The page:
Blogger: Janet Kobobel Grant
Reading sample chapters in proposals causes me to focus on every writing misstep. Too many missteps, and a potential client’s work is set aside.
When I prepare one of my client’s proposals to send to an editor, I’m also extra vigilant to cluttered writing.
Below are three writing mishaps that needlessly clutter up your writing rather than present your ideas in crisp, clear language.
Keep your eyes out for sentences that include:
These phrases often appear at the beginning of a sentence. Like a room filled with stacks of books on the floor, these phrases actually constitute a sentence’s needless clutter. Often such sentences can easily be rendered clutter free. Take this example:
There are several birds gathered on the telephone wire outside the farmhouse window.
Several birds gathered on the telephone wire outside the farmhouse window.
“There are” and “there is” force a sentence into using a passive verb. While passive verbs create a “quiet” feel to a sentence, they tend to suggest to the reader that taking a nap would be preferable to trudging any further through the hazy passage.
Once again, “it is” tends to be the lead-in to sentences and sets those sentences up to being passive rather than active.
It is a blustery day, with leaves scurrying along as if in a rush to catch the subway.
The blustery day’s wind sent leaves scurrying along as if in a rush to catch the subway.
There’s something about…
The writer inserts this phrase to suggest leaning against a window to ponder life. But, in actuality, these words don’t add anything to a sentence.
There’s something about the aroma of coffee that snaps me awake in the morning.
The aroma of coffee snaps me awake in the morning.
“Get” wins the prize for being the most generic of action verbs. You can get milk, get excited, get going, get it, etc. Whenever “get” pops up in your writing, sharpen your focus like a laser to locate a substitute. Your writing will be enlivened and clarified.
These sentences showcase how a more precise verb makes a world of difference.
As I was getting on the train, I got a sick feeling in my stomach and thought I might be getting the flu, but I think I just got nervous about the presentation I got to give to the board of administrators.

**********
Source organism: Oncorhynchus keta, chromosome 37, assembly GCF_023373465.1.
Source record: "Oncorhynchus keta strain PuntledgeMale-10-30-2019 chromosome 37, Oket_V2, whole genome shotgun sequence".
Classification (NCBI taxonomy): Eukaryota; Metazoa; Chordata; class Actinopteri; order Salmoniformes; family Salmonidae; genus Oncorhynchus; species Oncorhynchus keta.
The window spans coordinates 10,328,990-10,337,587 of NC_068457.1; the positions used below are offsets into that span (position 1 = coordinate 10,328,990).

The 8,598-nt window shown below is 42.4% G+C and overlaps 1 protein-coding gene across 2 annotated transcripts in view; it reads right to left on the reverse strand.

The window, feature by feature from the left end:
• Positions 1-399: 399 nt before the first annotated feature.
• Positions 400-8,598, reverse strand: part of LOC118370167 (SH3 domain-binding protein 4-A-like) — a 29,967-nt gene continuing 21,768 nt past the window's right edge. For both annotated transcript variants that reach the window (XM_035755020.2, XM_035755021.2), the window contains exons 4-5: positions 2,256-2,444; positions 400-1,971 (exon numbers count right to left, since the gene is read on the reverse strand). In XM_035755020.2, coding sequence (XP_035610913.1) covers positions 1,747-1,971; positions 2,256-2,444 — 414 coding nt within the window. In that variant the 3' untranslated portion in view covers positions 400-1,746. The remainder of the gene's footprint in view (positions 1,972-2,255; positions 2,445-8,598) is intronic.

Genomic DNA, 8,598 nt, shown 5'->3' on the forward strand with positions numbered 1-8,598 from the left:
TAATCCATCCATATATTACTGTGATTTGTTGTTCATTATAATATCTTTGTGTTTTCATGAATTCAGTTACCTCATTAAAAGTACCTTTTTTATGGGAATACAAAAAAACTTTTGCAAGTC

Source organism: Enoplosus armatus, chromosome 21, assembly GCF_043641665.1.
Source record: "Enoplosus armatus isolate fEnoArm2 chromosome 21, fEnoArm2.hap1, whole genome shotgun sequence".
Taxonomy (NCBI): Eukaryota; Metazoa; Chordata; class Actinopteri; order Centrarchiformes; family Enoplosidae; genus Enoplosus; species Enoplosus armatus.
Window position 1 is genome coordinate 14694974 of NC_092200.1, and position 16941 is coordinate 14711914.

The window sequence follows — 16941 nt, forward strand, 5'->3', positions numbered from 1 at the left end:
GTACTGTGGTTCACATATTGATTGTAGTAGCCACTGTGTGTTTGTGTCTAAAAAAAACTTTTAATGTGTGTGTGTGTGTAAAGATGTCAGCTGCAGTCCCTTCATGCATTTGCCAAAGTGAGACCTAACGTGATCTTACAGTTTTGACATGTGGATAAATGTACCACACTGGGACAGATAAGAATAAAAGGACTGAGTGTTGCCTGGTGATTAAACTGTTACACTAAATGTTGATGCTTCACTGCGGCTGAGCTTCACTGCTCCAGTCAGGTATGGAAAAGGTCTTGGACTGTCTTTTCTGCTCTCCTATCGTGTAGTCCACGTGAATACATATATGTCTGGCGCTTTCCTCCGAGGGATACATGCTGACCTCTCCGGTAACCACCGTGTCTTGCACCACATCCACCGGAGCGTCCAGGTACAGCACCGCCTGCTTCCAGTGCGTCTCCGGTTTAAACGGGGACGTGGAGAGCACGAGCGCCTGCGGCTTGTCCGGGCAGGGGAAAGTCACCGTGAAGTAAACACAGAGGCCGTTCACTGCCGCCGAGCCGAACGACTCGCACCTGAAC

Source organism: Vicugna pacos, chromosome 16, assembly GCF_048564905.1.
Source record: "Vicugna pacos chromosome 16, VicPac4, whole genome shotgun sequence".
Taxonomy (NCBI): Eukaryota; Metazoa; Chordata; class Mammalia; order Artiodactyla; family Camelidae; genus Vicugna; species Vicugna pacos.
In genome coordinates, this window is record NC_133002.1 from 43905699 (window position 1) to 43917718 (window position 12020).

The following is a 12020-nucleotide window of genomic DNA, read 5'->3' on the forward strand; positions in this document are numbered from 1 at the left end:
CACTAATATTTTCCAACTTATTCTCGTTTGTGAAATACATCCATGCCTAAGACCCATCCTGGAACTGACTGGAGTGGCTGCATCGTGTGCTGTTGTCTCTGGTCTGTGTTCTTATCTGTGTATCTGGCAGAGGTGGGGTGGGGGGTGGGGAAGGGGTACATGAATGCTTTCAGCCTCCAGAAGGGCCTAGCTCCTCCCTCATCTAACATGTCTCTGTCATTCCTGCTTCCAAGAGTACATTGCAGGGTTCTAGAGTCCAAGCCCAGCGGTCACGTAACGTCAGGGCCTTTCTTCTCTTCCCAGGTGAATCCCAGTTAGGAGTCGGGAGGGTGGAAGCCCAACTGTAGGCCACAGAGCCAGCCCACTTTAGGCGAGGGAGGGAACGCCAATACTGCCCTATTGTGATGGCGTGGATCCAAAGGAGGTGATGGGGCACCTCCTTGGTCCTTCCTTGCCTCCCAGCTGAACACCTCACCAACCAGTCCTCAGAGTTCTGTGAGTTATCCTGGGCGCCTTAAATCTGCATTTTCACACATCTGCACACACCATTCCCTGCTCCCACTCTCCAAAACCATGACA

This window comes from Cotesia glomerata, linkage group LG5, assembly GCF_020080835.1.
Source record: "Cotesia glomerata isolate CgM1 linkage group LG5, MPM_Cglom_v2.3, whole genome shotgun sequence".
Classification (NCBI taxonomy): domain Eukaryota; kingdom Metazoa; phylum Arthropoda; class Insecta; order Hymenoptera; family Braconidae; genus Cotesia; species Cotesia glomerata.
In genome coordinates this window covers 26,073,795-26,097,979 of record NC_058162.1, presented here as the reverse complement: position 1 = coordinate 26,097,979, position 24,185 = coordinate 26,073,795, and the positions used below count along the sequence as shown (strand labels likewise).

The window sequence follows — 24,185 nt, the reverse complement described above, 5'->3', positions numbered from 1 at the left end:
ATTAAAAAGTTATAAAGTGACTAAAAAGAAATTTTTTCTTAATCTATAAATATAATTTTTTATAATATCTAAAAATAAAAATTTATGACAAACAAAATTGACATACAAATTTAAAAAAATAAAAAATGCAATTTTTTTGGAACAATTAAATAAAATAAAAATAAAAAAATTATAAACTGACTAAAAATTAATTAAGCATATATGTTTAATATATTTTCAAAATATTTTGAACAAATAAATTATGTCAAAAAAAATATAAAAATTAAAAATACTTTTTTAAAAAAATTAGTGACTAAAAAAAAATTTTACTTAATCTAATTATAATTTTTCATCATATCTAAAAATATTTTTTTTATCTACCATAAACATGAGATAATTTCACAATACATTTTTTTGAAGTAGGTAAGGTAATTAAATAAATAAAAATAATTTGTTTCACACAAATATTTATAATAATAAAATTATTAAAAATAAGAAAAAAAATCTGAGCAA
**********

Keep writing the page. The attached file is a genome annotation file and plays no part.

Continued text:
As I was boarding the train, I felt sick to my stomach and thought I might be coming down with the flu, but I think I just suffered from nervousness about the presentation I had volunteered to give to the board of administrators.
Lest you think you already know this…
So, you already know these decluttering tips? Hm-hm. And yet, these are the most common writing errors I encounter. By far. I find myself often telling a client whose proposal I’ve just decluttered, that she needs to keep an eye out for these four items of clutter.
I’ll generally hear this response, “I like to write ‘quiet.’ I think it fits my subject.” “It’s a style I’ve purposely chosen because it lends seriousness to my writing.” “Oh, I understand all about avoiding passive sentences, but sometimes passive works best.”
I, too, am a clutterer
There’s just something about these cluttering phrases that we find hard to resist. 🙂 I now recall with reddened cheeks that, even as a seasoned writer, I would receive my manuscripts back from editors with my passive sentences overhauled and all my “gets” transformed into more specific word choices. At the time, I was a bit offended. After all, I knew the rules about avoiding cluttered, passive sentences or using that bland verb “get.” I was choosing to use that language to create a certain effect.
Looking back, I now realize that, nah, I simply was willing to live with the clutter rather than clean it up. Apparently I’m not alone in that decision.
What words or phrases tempt you to clutter up a perfectly good sentence?
What are the 4 most common phrases that clutter up sentences? Click to tweet.
4 tips on decluttering your writing. Click to tweet.